Joined: Tue Feb 04, 2014 9:32 pm
Posts: 155
Location: Biloxi, Mississippi
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You guys are great men for taking care of your parents! My dad passed away in '95 from cancer at the age of 64... He was retired from the Air Force and a Korean war veteran. I watched him suffer at home immensely, waking up in the middle of the night hearing him crying from the pain. This went on for about 3 months. He took Aleeve for pain medication as he was not one to go to the hospital. He finally checked himself in and was dead in 2 weeks. My mother and him were married for 42 years. Mom remarried and my step dad had 2 strokes at the age of 78. Eventually we had to place him and my mom into an assisted living facility because they were getting lost on the road. Fast forward to today, mom has dementia and my stepdad is right behind her. He fell again last week and fractured his hip in the same place as last year. Going to rehab again but I do not think he will make it out this time. he is now 87 and mom is 82. And they say retirement is the "Golden years"... I beg to differ. Mom still remembers her 6 children, me being the youngest, but not much else past 5 minutes. It is tough to see this to say the least. :sad:


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PostPosted: Mon Jan 02, 2017 8:15 pm 
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SuperMoto Dude
SuperMoto Dude

Joined: Tue Apr 19, 2016 10:10 am
Posts: 399
Location: Port Clinton, OH
I think a lot of us have concerns, if not stories to share, about our parents or other family members. Many of us are of the age that we deal with our sons and daughters who've returned from Iraq and Afghanistan, some with physical injuries and some with mental injuries. And then, we have our own health to deal with.

It's hard to face and deal with this. Laughing about my Mother's delusional adventures was a coping mechanism against what we saw her go through. With my Dad it's more the physical decline of age and wondering if the next time I call EMS will be the last time also.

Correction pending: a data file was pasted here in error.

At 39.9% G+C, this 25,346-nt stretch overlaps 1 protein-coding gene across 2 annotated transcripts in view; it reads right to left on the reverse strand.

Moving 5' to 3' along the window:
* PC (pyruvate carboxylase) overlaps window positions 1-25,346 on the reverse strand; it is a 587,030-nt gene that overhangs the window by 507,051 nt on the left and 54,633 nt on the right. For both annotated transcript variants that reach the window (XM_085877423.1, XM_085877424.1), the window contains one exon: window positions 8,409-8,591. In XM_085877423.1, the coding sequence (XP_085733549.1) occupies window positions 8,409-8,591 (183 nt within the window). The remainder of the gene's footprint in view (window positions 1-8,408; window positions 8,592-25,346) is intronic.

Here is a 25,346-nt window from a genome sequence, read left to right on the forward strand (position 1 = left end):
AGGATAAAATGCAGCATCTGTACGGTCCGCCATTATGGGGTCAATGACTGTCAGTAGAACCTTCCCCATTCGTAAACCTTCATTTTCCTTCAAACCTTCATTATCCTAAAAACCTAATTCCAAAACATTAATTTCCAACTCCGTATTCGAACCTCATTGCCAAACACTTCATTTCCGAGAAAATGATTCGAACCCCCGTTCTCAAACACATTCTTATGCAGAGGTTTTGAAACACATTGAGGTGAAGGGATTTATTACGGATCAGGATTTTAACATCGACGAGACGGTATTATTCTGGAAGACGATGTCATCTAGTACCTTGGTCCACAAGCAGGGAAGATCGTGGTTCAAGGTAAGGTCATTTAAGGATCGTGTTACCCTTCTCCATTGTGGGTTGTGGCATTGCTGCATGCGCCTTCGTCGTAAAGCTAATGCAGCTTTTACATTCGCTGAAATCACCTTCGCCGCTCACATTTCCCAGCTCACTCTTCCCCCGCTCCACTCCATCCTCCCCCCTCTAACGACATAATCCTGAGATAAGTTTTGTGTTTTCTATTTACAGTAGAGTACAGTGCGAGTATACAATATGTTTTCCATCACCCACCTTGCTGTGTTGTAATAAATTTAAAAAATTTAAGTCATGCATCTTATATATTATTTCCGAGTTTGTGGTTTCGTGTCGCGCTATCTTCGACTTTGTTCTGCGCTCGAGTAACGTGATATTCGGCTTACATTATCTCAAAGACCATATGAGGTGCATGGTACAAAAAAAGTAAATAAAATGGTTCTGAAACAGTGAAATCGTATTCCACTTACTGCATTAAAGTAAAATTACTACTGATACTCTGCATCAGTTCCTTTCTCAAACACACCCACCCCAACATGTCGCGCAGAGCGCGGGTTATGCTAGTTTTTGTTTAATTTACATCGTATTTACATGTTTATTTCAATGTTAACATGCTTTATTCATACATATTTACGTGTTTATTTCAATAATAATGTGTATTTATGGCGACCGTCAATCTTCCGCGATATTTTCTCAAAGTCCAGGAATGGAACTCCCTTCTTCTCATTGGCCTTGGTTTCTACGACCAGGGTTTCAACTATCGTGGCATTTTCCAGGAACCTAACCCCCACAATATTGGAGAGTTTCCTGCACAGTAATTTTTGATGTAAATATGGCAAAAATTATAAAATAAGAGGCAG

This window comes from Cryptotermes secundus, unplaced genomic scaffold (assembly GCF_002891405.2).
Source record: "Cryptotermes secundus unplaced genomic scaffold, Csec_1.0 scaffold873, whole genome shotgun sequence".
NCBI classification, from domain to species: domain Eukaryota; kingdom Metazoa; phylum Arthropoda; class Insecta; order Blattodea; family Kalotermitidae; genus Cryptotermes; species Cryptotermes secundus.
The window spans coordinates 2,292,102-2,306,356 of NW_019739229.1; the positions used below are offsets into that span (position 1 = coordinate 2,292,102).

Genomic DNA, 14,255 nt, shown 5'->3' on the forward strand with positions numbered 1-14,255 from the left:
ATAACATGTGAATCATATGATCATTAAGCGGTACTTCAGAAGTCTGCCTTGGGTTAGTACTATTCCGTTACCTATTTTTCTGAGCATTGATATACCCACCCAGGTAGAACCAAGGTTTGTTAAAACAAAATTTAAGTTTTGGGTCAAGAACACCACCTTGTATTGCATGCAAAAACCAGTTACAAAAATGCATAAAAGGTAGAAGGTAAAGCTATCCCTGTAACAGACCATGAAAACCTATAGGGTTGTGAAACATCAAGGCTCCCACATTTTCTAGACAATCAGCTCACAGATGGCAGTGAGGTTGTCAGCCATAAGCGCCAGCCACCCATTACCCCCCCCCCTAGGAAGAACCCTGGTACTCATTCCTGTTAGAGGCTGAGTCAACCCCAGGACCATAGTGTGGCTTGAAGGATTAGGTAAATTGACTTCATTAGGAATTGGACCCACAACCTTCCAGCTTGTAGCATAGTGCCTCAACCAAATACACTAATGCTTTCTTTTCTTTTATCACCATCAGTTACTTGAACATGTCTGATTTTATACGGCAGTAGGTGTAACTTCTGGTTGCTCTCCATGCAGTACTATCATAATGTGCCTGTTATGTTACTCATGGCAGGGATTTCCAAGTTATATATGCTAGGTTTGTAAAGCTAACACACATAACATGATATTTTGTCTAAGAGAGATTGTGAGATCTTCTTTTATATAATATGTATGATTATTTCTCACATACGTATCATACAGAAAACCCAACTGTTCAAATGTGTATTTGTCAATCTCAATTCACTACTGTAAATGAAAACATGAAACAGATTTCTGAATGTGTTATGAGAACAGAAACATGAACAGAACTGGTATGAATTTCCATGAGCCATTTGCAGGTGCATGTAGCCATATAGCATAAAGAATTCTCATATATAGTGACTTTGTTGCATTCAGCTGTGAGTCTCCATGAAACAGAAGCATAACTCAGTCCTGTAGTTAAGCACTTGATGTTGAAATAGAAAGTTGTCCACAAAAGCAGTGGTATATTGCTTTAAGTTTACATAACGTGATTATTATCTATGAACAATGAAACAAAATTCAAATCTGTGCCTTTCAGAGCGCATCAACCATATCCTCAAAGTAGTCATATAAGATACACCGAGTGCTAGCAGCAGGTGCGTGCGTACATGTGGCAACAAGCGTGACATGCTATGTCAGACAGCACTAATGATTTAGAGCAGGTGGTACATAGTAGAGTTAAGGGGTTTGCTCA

Again, thanks to all who have shared.


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PostPosted: Wed Jan 04, 2017 12:13 pm 
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Adventure Rider
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Joined: Tue Dec 15, 2015 9:03 am
Posts: 911
Location: Central PA
It's not easy.

I had one set of grandparents who lived into their nineties with no major issues and then suffered heart failure and went quick. Up until then they were fully with it and mobile. The other set passed in their seventies both having suffered strokes and severe dementia and had to be put in assisted care for a few years. It was rough on everyone.

Now my parents are 76. Dad has had a small stroke, but with little to no effect, he was lucky. It happened at my house and I'm a few hundred yards from Penn State Hershey Medical Center. We drove right over and he got treatment in minutes. The usual heart problems, etc. Had his back redone and knee replaced this year. Fortunately that all went well and he's able to be self propelled and all there mentally.

My mom has not had any major health issues but is losing her hearing and getting a bit forgetful if you know what I mean.

It's tough to watch but what can you do other than make sure everything is taken care of and they have as few worries as possible? My younger brother and nephew live with mom and dad so I think that's helpful and keeps them energized having the little guy around. I make sure there are no worries for them about the house or if the fridge craps out, etc. The last thing I want is my parents stressing about how they are going to afford a new dishwasher, or car repair or something.

At some point we're going to have to look at assisted care or a visiting nurse. Nothing immediate I don't think, and I feel fortunate that at their age nothing life altering has come up, but at some point, it will happen. You just kind of have to do what needs done when the time comes and hang in there.

You also gotta be tough for them. Once I had to take my dad to the emergency room and they wound up doing some stents. He was scared about it of course and I had to give him the tough guy, quit being a pussy, I'll see you in a couple hours when they are done, pep talk. I was scared about it to, but as the oldest son, you gotta buck up and at least pretend for everyone else that it's no big deal.